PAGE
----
On day 2 of our Five Days, Five Solutions series, we present the following solutions:

Strategic Investment in capacity building programs rooted in the principles of harm reduction such as Housing First. Individual dignity is upheld through provision of housing without requirement of sobriety or the bizarre concept of “earning” humane treatment. Individuals are afforded the geographical stability they need to journey towards their own health and stability in other key areas.

We also advocate for rental licensing, or a similar-type system that requires individuals who profit from property to maintain a standard of quality in their properties and that protects renters from certain rental increases that exploit the economically disadvantaged and further marginalizes their opportunities and physical experiences.

Housing is a human right and we must approach it as such. We are able to make strategic investments that will not only enable us to end homelessness and extreme poverty in our community, but also to build communities that are inclusive and look out for each other. Personal ownership is empowered through shared social responsibility and a community that is more than a set of geographical boundaries. Let’s leverage an event like Five Days for the Homeless into determination to end homelessness and extreme poverty in our community. Together, it is possible.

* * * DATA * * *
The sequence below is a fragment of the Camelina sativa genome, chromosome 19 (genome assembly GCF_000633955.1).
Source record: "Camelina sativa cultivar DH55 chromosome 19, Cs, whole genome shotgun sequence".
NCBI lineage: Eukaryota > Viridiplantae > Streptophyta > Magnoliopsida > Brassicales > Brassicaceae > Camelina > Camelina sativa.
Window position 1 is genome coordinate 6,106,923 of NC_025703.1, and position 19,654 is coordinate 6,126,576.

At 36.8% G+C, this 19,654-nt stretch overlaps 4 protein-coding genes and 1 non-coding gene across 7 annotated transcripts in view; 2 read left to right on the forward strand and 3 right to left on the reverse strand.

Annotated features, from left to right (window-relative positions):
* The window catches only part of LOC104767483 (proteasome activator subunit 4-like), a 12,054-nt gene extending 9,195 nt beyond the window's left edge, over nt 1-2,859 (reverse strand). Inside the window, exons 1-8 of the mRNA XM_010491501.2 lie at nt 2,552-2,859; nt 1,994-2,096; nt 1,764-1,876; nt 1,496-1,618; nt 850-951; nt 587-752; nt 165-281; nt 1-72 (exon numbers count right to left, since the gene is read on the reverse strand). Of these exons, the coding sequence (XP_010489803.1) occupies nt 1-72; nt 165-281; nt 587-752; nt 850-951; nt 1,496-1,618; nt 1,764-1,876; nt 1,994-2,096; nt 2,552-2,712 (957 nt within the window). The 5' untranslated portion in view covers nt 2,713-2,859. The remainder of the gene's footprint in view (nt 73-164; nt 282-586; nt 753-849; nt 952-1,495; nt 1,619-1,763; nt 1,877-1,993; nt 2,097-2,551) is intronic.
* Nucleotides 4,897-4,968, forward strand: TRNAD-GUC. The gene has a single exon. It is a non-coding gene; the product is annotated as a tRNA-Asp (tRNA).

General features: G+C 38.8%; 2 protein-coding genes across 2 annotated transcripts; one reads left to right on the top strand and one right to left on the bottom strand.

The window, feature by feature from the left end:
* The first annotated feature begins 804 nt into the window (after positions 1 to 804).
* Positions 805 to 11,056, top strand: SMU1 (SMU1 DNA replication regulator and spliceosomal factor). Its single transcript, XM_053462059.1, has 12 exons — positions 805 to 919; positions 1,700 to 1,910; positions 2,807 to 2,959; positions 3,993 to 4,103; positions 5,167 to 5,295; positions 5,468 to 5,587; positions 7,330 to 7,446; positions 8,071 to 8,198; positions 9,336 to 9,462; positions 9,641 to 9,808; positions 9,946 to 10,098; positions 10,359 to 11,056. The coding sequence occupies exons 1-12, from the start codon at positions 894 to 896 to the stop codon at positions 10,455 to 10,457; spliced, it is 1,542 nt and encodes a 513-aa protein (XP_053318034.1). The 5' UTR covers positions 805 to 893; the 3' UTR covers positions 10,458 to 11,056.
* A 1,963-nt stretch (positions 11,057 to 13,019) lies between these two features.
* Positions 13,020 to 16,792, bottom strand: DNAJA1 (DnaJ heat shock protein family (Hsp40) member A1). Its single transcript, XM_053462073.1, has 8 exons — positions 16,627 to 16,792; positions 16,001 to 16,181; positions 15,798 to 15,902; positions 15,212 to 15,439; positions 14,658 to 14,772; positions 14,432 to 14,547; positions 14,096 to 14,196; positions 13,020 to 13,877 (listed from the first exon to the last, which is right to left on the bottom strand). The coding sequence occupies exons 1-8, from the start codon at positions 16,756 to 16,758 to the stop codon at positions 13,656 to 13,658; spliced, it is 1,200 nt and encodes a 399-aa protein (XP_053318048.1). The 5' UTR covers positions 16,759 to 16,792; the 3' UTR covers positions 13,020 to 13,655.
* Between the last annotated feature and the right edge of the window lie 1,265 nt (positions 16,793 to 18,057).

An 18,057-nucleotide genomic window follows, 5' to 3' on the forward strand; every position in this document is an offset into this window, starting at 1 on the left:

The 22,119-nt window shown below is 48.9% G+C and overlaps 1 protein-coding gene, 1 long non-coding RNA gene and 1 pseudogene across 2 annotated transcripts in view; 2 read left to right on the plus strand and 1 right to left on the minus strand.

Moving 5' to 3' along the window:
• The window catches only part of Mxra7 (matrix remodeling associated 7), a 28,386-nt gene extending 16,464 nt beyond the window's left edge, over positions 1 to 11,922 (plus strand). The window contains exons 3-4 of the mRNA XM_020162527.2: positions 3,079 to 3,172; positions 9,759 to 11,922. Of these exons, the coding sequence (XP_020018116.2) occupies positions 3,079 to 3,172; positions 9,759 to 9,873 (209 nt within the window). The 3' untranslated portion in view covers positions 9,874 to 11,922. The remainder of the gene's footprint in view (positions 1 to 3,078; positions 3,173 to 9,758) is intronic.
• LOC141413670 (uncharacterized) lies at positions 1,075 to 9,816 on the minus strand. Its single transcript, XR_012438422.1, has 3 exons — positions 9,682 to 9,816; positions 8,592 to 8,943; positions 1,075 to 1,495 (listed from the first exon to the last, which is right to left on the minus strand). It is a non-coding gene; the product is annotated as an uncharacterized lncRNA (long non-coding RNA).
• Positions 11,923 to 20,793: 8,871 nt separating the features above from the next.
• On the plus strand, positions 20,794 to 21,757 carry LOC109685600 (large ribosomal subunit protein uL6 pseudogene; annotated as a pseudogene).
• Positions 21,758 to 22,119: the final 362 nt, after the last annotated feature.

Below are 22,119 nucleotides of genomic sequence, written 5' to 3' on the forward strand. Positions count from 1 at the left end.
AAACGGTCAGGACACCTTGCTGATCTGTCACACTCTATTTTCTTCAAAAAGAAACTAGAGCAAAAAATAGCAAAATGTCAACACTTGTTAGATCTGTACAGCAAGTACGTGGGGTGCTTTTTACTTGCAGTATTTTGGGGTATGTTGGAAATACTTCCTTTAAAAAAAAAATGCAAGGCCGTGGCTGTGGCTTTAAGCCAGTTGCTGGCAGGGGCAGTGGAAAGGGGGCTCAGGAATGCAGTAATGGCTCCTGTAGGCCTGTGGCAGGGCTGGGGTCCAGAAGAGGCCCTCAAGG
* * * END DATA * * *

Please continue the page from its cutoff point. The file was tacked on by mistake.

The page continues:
Five Days, Five Solutions (Part 1)

Yesterday, the 2015 version of 5 Days for the Homeless kicked off at the University of Regina. For five days, five students will sleep and live outside in an attempt to stimulate conversations about homelessness in our community and to raise valuable funds. At Carmichael, we have been the recipients of these funds since 5 Days for the Homeless began. We wanted to supplement the fundraising efforts at the University by offering a series of blogs titled, “Five Days, Five Solutions” in an effort to have a broader conversation about what the event is truly focused on.